State Ex Rel. Skibinski v. TadychAnnotate this Case
31 Wis. 2d 189 (1966)
STATE EX REL. SKIBINSKI, Appellant, v. TADYCH, Respondent.
Supreme Court of Wisconsin.
May 9, 1966.
June 7, 1966.
*192 For the appellant there was a brief and oral argument by Howard H. Koppa of Milwaukee.
For the respondent there was a brief by Nicholas C. Catania, attorney, and Albert R. Tadych of counsel, both of Milwaukee, and oral argument by Mr. Catania.
At the time of the primary election in 1964 the plaintiff was the incumbent supervisor of the 12th district of Milwaukee county. The defendant and two other candidates opposed him and the plaintiff polled 2,085 votes and the defendant, who was runner-up candidate, polled 1,168. In the runoff election the following month the defendant received 3,157 votes and the plaintiff 2,889, and as a result the defendant was elected county supervisor. During the campaign a number of handbills were circulated in the 12th district by the defendant and on his behalf. Six statements in these handbills and an oral statement by the defendant are the basis of this ouster action.
To constitute a violation of the Corrupt Practices Act, sec. 12.17, Stats., it is necessary that the statements concerning a candidate be false, knowingly made or published, and be intended or tend to affect the voting at *193 an election. They must be statements of fact, not conclusions or opinions. State ex rel. Hampel v. Mitten (1938), 227 Wis. 598, 278 N.W. 431; State ex rel. Mattison v. Baudhuin (1955), 270 Wis. 249, 70 N. W. (2d) 674. A violation of sec. 12.17 to constitute the basis of an ouster from office under sec. 12.24, must be deliberate, wilful and substantial. The remedy of ouster is not available for insubstantial or technical violations which would not affect the result of the election, nor is the law intended to be a trap for the innocent or unwary candidate. State ex rel. Hampel v. Mitten, supra; State ex rel. Pelishek v. Washburn (1937), 223 Wis. 595, 270 N.W. 541; State ex rel. Orvis v. Evans (1938), 229 Wis. 304, 282 N.W. 14; State ex rel. Mattison v. Baudhuin, supra. Sec. 12.24, dealing with forfeiture of office, is a severe remedy and provides that if a candidate for any office has violated the provisions of the Corrupt Practices Act, ch. 12, Stats., in the conduct of his campaign for nomination or election and, if the candidate is not a member of the legislature or Congress, the court shall enter judgment declaring his election void, ousting and excluding him from such office and declaring it vacant.
Six statements appearing in various handbills and one oral statement are claimed to be false in fact and attributable to the defendant. In reviewing these claims we must examine the evidence in the light most favorable to the plaintiff and draw all reasonable inferences in his favor since the dismissal was against him. In this respect, there is no difference between an involuntary nonsuit and a motion to dismiss on the grounds the plaintiff failed to establish a prima facie case. In both, the sufficiency of the evidence is at issue. Lee v. Milwaukee Gas Light Co. (1963), 20 Wis. (2d) 333, 122 N. W. (2d) 374; Schoenfeldt v. Babcock (1965), 26 Wis. (2d) 569, 133 N. W. (2d) 262; Bartz v. Braun (1961), 14 Wis. (2d) 425, 427, 111 N. W. (2d) 431.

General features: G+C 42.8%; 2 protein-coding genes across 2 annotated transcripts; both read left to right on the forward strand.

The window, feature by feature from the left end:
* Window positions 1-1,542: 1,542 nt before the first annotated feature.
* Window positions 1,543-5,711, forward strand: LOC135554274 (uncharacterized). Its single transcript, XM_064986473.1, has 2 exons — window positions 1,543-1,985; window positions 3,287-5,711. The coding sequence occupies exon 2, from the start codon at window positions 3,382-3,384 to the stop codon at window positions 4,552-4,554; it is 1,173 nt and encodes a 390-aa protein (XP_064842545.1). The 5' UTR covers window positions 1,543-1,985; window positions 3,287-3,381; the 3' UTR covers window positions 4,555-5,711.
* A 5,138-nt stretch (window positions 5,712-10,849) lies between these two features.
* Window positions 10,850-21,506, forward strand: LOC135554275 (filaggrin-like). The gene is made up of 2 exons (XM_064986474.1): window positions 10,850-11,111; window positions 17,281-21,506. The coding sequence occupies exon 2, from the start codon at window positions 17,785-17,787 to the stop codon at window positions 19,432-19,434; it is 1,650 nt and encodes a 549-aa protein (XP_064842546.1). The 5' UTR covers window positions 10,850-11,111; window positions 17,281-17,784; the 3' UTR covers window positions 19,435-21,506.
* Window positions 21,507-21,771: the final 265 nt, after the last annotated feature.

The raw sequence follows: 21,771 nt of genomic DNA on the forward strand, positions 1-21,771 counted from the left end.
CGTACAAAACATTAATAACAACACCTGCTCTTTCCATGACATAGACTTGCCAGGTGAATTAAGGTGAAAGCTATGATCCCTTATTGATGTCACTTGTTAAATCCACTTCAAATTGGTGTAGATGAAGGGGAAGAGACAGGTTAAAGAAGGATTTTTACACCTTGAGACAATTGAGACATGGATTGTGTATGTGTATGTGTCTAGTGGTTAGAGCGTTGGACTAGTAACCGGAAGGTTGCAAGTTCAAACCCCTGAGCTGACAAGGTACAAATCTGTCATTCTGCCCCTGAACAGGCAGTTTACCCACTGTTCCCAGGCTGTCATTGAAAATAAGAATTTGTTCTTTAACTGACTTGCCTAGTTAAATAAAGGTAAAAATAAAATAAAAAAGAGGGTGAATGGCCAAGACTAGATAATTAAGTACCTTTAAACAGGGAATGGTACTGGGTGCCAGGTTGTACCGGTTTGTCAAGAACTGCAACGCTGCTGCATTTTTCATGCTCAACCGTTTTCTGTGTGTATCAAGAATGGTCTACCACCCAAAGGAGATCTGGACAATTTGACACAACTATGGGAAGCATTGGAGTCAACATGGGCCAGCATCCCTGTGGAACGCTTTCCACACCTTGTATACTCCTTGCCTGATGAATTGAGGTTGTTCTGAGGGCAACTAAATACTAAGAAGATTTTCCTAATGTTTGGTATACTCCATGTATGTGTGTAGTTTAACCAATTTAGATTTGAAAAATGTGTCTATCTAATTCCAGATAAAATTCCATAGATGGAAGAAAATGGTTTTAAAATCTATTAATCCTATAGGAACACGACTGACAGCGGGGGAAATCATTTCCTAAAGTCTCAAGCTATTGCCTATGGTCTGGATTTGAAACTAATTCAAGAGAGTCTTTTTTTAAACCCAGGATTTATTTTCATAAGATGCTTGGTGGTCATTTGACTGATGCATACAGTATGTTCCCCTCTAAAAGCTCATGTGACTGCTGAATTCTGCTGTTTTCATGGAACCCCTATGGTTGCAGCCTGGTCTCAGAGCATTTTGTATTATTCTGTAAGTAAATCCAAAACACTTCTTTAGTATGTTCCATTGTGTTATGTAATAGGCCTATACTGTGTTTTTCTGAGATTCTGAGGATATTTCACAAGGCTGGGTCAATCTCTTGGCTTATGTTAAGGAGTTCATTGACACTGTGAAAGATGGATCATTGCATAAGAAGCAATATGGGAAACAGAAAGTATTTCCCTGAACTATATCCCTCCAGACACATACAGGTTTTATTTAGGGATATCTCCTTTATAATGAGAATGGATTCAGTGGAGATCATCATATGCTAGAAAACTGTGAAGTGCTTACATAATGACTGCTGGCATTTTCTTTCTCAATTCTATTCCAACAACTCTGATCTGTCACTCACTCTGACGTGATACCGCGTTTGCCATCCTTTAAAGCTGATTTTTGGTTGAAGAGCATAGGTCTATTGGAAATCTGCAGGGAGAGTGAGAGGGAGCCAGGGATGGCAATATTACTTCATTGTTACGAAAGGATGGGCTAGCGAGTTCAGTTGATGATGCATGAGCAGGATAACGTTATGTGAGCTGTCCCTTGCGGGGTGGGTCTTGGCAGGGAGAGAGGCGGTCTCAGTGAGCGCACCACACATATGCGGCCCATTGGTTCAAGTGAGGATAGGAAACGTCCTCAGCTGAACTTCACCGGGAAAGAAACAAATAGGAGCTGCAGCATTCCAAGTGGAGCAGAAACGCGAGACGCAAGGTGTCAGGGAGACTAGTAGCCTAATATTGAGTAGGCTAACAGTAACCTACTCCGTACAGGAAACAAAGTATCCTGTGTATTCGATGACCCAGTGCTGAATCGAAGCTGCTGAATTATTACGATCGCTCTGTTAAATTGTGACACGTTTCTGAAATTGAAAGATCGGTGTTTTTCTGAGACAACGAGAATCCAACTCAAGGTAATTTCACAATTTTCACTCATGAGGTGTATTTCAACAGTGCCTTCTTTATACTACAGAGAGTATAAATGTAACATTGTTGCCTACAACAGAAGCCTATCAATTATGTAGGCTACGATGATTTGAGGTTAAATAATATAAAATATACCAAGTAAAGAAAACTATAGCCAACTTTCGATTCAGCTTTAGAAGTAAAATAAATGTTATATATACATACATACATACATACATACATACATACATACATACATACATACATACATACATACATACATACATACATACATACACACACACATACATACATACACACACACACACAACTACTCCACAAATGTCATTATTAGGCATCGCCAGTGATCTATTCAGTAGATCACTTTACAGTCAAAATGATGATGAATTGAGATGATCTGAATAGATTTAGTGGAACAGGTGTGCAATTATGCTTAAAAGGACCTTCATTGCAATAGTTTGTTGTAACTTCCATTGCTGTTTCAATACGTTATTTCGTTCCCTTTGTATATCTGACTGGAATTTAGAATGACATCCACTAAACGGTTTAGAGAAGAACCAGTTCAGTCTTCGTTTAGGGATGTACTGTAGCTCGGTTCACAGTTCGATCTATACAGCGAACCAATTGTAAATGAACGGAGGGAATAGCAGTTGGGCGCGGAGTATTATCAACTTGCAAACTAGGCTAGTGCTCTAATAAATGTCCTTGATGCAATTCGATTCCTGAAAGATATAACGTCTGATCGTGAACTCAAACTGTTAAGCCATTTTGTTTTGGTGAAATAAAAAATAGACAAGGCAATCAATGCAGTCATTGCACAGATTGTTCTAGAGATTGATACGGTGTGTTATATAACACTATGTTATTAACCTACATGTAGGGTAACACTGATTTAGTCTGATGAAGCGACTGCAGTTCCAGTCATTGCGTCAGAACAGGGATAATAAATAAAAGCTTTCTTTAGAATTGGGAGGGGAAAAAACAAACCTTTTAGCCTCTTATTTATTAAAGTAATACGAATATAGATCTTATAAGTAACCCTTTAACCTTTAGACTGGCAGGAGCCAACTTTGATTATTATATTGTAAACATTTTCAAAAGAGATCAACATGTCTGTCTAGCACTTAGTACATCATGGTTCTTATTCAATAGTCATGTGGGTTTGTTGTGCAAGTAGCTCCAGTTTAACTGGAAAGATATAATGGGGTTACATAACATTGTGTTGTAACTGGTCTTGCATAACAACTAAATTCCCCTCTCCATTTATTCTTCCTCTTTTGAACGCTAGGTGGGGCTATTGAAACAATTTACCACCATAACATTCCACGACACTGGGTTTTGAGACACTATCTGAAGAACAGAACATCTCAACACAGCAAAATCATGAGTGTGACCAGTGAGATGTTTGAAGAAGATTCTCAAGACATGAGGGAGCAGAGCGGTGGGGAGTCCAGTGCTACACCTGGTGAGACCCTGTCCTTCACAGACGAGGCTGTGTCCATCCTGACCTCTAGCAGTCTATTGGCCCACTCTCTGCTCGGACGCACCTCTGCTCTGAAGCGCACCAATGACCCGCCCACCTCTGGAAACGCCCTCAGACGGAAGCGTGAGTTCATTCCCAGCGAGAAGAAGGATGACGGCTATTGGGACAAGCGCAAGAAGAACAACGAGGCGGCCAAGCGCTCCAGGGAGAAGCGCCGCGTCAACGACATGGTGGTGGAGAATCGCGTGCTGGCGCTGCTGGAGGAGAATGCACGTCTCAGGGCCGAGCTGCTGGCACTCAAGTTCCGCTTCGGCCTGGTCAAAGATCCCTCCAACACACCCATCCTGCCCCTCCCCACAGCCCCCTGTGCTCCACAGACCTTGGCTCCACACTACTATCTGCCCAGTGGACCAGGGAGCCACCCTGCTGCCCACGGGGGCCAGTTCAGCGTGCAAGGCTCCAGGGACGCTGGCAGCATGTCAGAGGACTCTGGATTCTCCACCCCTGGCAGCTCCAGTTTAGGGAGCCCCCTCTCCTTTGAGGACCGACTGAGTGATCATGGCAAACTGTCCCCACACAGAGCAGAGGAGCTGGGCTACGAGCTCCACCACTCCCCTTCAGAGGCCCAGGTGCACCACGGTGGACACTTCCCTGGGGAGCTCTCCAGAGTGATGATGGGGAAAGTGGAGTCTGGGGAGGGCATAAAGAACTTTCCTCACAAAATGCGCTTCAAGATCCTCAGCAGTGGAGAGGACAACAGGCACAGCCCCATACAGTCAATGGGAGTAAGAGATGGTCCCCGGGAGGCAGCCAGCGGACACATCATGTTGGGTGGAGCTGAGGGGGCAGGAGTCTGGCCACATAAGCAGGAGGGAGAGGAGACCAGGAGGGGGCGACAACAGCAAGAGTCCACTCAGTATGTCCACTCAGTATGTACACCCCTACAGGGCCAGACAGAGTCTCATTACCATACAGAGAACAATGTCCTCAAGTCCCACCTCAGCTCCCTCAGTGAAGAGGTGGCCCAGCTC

*194 It is claimed the following is a false statement of fact, "During the past year, 1963, Skibinski WASTED $1,506.46 of the TAXPAYER'S hard earned MONEY, in one year alone, traveling about the country, attending various conventions, and in general HAVING A GOOD TIME at the taxpayers expense." The evidence establishes Skibinski actually spent that amount of money on conventions during 1963. Whether he wasted the money or whether the amount was hard earned by the taxpayers or whether he had a good time seems to us not to be statements of fact but to fall within the field of conclusions, comment and opinion.
The handbill also contained the following statement which is claimed to be a false misstatement of fact, "At the present time the 12th District is the `laughing stock' of the County because of the fact its Supervisor is missing half the time having a `good time' at conventions at the taxpayers expense." This statement too falls within the realm of opinion and comment. Certainly the characterization "laughing stock of the County" is not to be taken literally, nor is the plaintiff directly accused of being absent from the meetings of the board of supervisors half of the time. The plaintiff argues this statement is false because it charges him with absence from his job half of the time when his attendance record at the county-board meetings was 95 percent, not 50 percent. But the plaintiff's interpretation of the statement is not reasonable. The emphasis is the plaintiff spent too much time having a good time at conventions. Attending meetings of the board of supervisors is only part of the duties of the supervisor.